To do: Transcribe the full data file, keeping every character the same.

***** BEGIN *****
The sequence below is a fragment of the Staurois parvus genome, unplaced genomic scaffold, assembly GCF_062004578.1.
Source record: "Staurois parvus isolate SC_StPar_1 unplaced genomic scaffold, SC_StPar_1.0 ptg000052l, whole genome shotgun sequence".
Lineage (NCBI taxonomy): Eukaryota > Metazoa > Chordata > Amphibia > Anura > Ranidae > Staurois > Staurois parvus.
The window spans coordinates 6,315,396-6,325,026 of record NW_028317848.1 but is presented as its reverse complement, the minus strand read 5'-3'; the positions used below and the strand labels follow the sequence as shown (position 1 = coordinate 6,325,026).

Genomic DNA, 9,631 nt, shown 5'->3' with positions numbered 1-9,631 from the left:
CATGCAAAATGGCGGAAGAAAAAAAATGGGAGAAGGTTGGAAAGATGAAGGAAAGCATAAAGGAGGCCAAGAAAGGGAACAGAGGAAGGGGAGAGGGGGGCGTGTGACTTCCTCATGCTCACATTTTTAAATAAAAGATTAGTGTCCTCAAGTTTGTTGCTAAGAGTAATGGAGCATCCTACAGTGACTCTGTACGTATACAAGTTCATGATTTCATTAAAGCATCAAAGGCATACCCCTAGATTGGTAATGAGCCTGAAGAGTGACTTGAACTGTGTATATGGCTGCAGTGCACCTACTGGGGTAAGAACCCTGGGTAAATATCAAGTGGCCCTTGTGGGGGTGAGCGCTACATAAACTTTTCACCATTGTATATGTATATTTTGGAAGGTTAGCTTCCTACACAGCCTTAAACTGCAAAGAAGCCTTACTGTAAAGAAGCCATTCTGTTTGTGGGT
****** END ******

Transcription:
The sequence below is a fragment of the Staurois parvus genome, unplaced genomic scaffold, assembly GCF_062004578.1.
Source record: "Staurois parvus isolate SC_StPar_1 unplaced genomic scaffold, SC_StPar_1.0 ptg000052l, whole genome shotgun sequence".
Lineage (NCBI taxonomy): Eukaryota > Metazoa > Chordata > Amphibia > Anura > Ranidae > Staurois > Staurois parvus.
The window spans coordinates 6,315,396-6,325,026 of record NW_028317848.1 but is presented as its reverse complement, the minus strand read 5'-3'; the positions used below and the strand labels follow the sequence as shown (position 1 = coordinate 6,325,026).

Genomic DNA, 9,631 nt, shown 5'->3' with positions numbered 1-9,631 from the left:
CATGCAAAATGGCGGAAGAAAAAAAATGGGAGAAGGTTGGAAAGATGAAGGAAAGCATAAAGGAGGCCAAGAAAGGGAACAGAGGAAGGGGAGAGGGGGGCGTGTGACTTCCTCATGCTCACATTTTTAAATAAAAGATTAGTGTCCTCAAGTTTGTTGCTAAGAGTAATGGAGCATCCTACAGTGACTCTGTACGTATACAAGTTCATGATTTCATTAAAGCATCAAAGGCATACCCCTAGATTGGTAATGAGCCTGAAGAGTGACTTGAACTGTGTATATGGCTGCAGTGCACCTACTGGGGTAAGAACCCTGGGTAAATATCAAGTGGCCCTTGTGGGGGTGAGCGCTACATAAACTTTTCACCATTGTATATGTATATTTTGGAAGGTTAGCTTCCTACACAGCCTTAAACTGCAAAGAAGCCTTACTGTAAAGAAGCCATTCTGTTTGTGGGT